So, I just watched this video, and the guy raises a few interesting points about Millennials in the workplace.
Of course, he misses the other, biggest issues: The fact that these kids have increasingly fewer opportunities to succeed, and they're smart enough to know it; and the fact that they understand what's actually possible better than anyone who is currently running things.
This guy briefly touches on the ideas of impact and job satisfaction. The part he never mentions is that these kids are smart enough to know that if they bust ass, do better than anyone else, and stay loyal to the company, they'll probably still never earn enough to pay off their school loans, let alone buy a house or be able to retire someday- But if they work hard enough, their boss' boss might get a bonus. They know their job could be outsourced or eliminated at any moment because of something happening on a global corporate level, no matter what their own performance may be like.
And yet, for those kids born rich, their fortunes will continue to grow no matter how badly they screw up. A viral video or an appearance on a reality show can very visibly catapult someone into that same strata. We have created a society where success or failure is the result of random chance, rather than brains or hard work, and these kids know that.
So, if your job is never going to provide more than a minimal paycheck, you care about other things instead- like doing something meaningful. "It doesn't pay enough to survive, but I feel good about it-" and if this job doesn't look like that one in a million chance to get ahead, well, we'll just keep looking for something better. For decades, companies have treated employees as disposable, and now they're shocked that their employees treat them the same.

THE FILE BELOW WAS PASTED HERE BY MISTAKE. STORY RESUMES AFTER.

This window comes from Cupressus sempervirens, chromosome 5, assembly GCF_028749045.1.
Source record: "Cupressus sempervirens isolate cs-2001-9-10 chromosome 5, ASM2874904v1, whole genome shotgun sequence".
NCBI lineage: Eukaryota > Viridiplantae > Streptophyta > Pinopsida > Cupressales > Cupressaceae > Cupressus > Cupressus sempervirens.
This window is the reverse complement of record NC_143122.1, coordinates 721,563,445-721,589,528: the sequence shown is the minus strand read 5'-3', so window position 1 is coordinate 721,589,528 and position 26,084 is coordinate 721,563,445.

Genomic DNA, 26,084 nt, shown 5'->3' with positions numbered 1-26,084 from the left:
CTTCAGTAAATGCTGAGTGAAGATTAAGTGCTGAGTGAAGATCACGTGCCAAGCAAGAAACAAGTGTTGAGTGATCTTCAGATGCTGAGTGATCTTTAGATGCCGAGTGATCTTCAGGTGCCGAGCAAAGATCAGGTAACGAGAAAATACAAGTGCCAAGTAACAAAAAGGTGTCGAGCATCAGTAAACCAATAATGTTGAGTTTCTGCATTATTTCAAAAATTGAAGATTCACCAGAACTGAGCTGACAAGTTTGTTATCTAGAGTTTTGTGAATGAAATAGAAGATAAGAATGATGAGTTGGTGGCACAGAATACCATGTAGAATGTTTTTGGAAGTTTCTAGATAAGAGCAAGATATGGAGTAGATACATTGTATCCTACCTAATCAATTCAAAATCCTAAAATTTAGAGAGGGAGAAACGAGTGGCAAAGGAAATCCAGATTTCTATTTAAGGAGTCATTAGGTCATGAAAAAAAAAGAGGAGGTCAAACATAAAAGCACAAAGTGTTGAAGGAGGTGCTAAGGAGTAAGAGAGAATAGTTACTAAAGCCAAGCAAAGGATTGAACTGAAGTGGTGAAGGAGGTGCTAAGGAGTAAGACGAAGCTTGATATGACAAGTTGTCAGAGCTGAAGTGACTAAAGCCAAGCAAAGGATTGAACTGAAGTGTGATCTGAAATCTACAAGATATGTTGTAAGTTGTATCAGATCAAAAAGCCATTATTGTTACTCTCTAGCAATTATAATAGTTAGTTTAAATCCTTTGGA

The second significant factor he misses is that these kids see wealth disparity, and they see racism and sexism and they see war and conflict and things just not working, and they know how to fix them but lack the power to do so.
Seriously. We talk about how these kids are always glued to their phones, or Facebook, or video games, but we fail to realize that there are *people* on the other ends of those tethers. It used to be that your social circle was limited to the people you went to school with, because well, those were the peers you had access to. Now, your peer group is worldwide, with those connections based on a common interest. This morning I was on a forum talking politics with people in California, North Carolina, Israel, Japan, Australlia, England, Germany, and Montreal. I can log onto Warcraft and play with guild members in Korea, Brazil, Alaska, and Sri Lanka. On top of that, I drive a car designed in Japan for a Korean company based in the Cayman Islands, built in Mexico from Chinese parts and run off Saudi Arabian oil.
So how do you think these kids see things like border conflicts and trade agreements and resource distribution? Add to this that they grew up in an age with unlimited knowledge at their fingertips- Give them a social ill, and they immediately learn the historical cause and context, parallels with other societies, and everything which has succeed or failed in addressing it. The "but that's not our way" argument is completely meaningless to them- They know that A, B, and C work, D, E, and F don't, and everyone older than them is too fixated on their own prejudices to do anything about it.
They inherently understand the implications of automation and globalization and what's possible in a post-scarcity society because they're already living in that world, and most of the rest of us aren't.
We lament the fact that these kids aren't adapting to our world when the fact is that world no longer exists. Once the boomers die out, we're going to see some quantum shifts in everything from foreign policy to what "work" actually means- And the burden to keep up is going to be on us, not the Millennials.